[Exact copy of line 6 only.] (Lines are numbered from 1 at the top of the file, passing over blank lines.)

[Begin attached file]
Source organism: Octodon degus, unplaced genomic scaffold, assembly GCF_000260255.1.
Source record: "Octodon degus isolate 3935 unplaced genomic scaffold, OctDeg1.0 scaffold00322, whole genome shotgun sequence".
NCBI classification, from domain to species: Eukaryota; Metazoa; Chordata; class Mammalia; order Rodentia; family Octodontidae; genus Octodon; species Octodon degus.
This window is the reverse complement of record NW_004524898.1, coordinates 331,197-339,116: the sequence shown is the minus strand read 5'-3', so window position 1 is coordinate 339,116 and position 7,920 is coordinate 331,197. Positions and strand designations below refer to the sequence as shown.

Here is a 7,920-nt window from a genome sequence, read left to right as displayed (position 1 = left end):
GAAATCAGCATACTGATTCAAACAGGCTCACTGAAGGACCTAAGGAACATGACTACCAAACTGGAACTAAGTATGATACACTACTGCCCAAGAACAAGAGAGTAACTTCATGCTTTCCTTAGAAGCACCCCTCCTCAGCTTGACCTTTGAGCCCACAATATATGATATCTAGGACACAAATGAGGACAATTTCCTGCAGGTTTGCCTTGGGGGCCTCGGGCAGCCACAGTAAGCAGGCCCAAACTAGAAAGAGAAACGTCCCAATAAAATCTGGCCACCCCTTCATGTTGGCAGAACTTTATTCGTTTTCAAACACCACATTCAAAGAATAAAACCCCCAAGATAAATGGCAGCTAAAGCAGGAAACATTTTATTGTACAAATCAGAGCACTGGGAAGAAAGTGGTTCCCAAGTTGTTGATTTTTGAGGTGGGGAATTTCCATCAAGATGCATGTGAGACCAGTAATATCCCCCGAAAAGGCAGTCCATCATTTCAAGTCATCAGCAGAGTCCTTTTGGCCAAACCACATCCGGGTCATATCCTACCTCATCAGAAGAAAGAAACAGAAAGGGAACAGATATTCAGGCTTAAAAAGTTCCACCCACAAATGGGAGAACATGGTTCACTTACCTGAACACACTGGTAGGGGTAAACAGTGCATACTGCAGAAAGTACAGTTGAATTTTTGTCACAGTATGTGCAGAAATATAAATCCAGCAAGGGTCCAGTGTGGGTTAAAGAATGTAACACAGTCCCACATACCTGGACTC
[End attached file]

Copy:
GAAATCAGCATACTGATTCAAACAGGCTCACTGAAGGACCTAAGGAACATGACTACCAAACTGGAACTAAGTATGATACACTACTGCCCAAGAACAAGAGAGTAACTTCATGCTTTCCTTAGAAGCACCCCTCCTCAGCTTGACCTTTGAGCCCACAATATATGATATCTAGGACACAAATGAGGACAATTTCCTGCAGGTTTGCCTTGGGGGCCTCGGGCAGCCACAGTAAGCAGGCCCAAACTAGAAAGAGAAACGTCCCAATAAAATCTGGCCACCCCTTCATGTTGGCAGAACTTTATTCGTTTTCAAACACCACATTCAAAGAATAAAACCCCCAAGATAAATGGCAGCTAAAGCAGGAAACATTTTATTGTACAAATCAGAGCACTGGGAAGAAAGTGGTTCCCAAGTTGTTGATTTTTGAGGTGGGGAATTTCCATCAAGATGCATGTGAGACCAGTAATATCCCCCGAAAAGGCAGTCCATCATTTCAAGTCATCAGCAGAGTCCTTTTGGCCAAACCACATCCGGGTCATATCCTACCTCATCAGAAGAAAGAAACAGAAAGGGAACAGATATTCAGGCTTAAAAAGTTCCACCCACAAATGGGAGAACATGGTTCACTTACCTGAACACACTGGTAGGGGTAAACAGTGCATACTGCAGAAAGTACAGTTGAATTTTTGTCACAGTATGTGCAGAAATATAAATCCAGCAAGGGTCCAGTGTGGGTTAAAGAATGTAACACAGTCCCACATACCTGGACTC